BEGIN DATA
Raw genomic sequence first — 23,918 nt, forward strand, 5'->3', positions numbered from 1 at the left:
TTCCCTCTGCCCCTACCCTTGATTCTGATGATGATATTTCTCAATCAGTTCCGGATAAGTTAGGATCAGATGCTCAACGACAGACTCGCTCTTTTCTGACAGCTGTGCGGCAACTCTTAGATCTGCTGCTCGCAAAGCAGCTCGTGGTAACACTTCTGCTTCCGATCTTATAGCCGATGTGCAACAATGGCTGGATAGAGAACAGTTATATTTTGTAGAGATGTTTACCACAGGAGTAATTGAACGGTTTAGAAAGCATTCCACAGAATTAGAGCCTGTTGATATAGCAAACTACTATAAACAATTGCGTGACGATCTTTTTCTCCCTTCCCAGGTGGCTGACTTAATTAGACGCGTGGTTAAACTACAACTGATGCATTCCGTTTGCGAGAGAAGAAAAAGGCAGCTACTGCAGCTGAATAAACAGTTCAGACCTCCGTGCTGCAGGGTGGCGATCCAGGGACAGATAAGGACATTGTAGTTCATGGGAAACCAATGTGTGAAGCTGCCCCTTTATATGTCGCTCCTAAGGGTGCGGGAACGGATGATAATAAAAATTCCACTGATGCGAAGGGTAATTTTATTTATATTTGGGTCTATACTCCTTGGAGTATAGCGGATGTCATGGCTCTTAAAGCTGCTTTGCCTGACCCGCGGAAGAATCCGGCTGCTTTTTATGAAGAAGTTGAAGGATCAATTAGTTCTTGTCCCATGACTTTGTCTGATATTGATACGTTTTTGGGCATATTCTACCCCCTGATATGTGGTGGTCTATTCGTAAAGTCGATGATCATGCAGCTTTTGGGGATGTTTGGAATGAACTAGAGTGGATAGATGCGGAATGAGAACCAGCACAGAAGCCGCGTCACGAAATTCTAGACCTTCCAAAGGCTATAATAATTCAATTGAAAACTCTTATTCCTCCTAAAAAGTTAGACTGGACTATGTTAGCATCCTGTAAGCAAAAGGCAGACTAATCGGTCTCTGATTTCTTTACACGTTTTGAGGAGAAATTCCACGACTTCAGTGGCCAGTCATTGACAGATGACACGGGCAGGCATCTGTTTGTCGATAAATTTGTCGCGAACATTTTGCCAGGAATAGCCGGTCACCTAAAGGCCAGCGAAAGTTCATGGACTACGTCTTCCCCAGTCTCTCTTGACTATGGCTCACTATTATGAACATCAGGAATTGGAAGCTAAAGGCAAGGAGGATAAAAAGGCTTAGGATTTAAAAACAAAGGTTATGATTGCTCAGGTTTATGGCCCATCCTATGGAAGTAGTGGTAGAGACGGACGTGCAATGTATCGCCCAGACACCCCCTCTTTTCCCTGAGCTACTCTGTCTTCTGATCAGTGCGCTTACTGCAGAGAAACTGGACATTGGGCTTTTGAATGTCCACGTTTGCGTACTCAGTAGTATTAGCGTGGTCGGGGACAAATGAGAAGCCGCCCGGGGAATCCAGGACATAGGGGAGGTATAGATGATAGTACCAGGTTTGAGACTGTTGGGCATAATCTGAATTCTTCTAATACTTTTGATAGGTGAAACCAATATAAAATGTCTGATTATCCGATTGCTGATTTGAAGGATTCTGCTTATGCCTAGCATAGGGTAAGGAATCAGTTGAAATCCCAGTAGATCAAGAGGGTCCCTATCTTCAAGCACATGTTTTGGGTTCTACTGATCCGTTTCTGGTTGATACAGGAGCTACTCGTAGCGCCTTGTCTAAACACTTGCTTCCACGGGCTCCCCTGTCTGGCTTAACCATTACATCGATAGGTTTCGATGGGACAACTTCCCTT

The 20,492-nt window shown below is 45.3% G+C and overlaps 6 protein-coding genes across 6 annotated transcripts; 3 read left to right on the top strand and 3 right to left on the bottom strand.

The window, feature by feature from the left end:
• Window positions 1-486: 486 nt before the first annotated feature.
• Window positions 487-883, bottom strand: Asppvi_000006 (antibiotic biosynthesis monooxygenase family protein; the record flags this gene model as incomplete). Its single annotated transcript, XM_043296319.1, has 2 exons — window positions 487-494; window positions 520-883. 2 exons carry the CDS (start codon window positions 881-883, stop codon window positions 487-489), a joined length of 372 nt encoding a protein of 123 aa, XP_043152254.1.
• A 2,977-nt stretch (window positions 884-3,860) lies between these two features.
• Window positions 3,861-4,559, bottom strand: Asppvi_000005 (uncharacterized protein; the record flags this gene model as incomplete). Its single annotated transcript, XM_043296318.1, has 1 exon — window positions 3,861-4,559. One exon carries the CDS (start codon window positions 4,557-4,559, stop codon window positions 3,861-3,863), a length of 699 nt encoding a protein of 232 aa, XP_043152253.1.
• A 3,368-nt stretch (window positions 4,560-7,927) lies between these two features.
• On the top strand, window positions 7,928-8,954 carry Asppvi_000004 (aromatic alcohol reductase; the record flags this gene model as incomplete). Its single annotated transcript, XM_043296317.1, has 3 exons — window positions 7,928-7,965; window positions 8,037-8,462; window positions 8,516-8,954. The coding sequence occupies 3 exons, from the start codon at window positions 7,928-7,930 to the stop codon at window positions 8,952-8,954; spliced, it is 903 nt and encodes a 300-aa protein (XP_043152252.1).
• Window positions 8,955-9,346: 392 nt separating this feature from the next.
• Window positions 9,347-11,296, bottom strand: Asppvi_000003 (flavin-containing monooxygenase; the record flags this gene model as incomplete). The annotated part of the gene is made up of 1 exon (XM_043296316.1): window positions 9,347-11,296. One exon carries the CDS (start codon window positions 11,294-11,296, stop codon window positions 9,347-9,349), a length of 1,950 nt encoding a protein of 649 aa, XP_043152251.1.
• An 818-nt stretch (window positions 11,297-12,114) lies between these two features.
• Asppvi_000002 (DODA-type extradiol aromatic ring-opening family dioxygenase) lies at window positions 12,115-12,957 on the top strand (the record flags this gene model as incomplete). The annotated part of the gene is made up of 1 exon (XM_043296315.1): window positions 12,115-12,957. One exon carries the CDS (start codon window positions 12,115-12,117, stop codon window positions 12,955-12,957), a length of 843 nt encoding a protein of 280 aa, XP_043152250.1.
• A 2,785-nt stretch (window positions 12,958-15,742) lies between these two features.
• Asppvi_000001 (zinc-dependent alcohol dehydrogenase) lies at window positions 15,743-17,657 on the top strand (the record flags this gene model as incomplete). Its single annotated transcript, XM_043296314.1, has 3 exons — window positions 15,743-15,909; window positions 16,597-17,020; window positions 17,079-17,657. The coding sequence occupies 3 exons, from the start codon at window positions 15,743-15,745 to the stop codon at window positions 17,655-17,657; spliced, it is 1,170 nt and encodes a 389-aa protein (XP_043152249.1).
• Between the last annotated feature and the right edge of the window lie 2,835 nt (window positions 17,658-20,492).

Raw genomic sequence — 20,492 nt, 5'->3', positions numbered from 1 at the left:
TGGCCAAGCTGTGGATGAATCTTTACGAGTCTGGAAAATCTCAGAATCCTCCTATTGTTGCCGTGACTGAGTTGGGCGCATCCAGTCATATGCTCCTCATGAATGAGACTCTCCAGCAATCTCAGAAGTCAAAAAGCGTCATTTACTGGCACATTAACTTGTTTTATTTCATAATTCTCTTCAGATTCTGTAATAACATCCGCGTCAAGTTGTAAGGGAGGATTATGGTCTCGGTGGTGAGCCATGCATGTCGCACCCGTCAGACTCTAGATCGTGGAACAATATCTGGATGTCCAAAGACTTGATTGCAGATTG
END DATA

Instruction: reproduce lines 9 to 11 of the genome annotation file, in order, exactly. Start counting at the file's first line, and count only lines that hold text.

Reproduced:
• A 3,368-nt stretch (window positions 4,560-7,927) lies between these two features.
• On the top strand, window positions 7,928-8,954 carry Asppvi_000004 (aromatic alcohol reductase; the record flags this gene model as incomplete). Its single annotated transcript, XM_043296317.1, has 3 exons — window positions 7,928-7,965; window positions 8,037-8,462; window positions 8,516-8,954. The coding sequence occupies 3 exons, from the start codon at window positions 7,928-7,930 to the stop codon at window positions 8,952-8,954; spliced, it is 903 nt and encodes a 300-aa protein (XP_043152252.1).
• Window positions 8,955-9,346: 392 nt separating this feature from the next.